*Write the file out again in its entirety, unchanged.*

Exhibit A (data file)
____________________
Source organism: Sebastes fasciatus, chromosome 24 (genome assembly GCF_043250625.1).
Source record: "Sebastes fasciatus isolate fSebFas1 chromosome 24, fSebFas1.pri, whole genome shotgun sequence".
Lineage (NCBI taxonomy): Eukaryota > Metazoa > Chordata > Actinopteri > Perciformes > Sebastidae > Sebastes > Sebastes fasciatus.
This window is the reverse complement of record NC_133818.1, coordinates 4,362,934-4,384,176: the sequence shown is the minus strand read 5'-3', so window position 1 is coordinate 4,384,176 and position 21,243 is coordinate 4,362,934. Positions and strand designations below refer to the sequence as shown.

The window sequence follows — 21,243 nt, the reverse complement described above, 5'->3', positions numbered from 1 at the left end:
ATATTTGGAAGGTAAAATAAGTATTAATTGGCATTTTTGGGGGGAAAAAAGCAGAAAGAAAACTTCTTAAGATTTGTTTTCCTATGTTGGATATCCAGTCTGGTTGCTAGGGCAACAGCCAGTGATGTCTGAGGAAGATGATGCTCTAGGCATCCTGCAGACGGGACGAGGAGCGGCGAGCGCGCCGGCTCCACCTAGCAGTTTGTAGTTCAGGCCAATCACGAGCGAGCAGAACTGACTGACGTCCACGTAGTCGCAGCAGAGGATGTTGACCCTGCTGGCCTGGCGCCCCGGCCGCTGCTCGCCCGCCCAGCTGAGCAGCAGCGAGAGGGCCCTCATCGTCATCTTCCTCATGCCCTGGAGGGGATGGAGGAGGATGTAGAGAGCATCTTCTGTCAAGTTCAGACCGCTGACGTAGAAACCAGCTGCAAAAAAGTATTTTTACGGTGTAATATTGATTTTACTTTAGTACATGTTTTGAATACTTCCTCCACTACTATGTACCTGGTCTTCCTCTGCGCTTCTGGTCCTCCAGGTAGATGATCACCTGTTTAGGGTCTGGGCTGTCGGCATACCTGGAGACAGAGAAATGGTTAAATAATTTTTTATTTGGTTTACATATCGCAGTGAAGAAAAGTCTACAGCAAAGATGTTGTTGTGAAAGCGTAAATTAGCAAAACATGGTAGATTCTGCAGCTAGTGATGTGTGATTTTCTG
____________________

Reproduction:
Source organism: Sebastes fasciatus, chromosome 24 (genome assembly GCF_043250625.1).
Source record: "Sebastes fasciatus isolate fSebFas1 chromosome 24, fSebFas1.pri, whole genome shotgun sequence".
Lineage (NCBI taxonomy): Eukaryota > Metazoa > Chordata > Actinopteri > Perciformes > Sebastidae > Sebastes > Sebastes fasciatus.
This window is the reverse complement of record NC_133818.1, coordinates 4,362,934-4,384,176: the sequence shown is the minus strand read 5'-3', so window position 1 is coordinate 4,384,176 and position 21,243 is coordinate 4,362,934. Positions and strand designations below refer to the sequence as shown.

The window sequence follows — 21,243 nt, the reverse complement described above, 5'->3', positions numbered from 1 at the left end:
ATATTTGGAAGGTAAAATAAGTATTAATTGGCATTTTTGGGGGGAAAAAAGCAGAAAGAAAACTTCTTAAGATTTGTTTTCCTATGTTGGATATCCAGTCTGGTTGCTAGGGCAACAGCCAGTGATGTCTGAGGAAGATGATGCTCTAGGCATCCTGCAGACGGGACGAGGAGCGGCGAGCGCGCCGGCTCCACCTAGCAGTTTGTAGTTCAGGCCAATCACGAGCGAGCAGAACTGACTGACGTCCACGTAGTCGCAGCAGAGGATGTTGACCCTGCTGGCCTGGCGCCCCGGCCGCTGCTCGCCCGCCCAGCTGAGCAGCAGCGAGAGGGCCCTCATCGTCATCTTCCTCATGCCCTGGAGGGGATGGAGGAGGATGTAGAGAGCATCTTCTGTCAAGTTCAGACCGCTGACGTAGAAACCAGCTGCAAAAAAGTATTTTTACGGTGTAATATTGATTTTACTTTAGTACATGTTTTGAATACTTCCTCCACTACTATGTACCTGGTCTTCCTCTGCGCTTCTGGTCCTCCAGGTAGATGATCACCTGTTTAGGGTCTGGGCTGTCGGCATACCTGGAGACAGAGAAATGGTTAAATAATTTTTTATTTGGTTTACATATCGCAGTGAAGAAAAGTCTACAGCAAAGATGTTGTTGTGAAAGCGTAAATTAGCAAAACATGGTAGATTCTGCAGCTAGTGATGTGTGATTTTCTG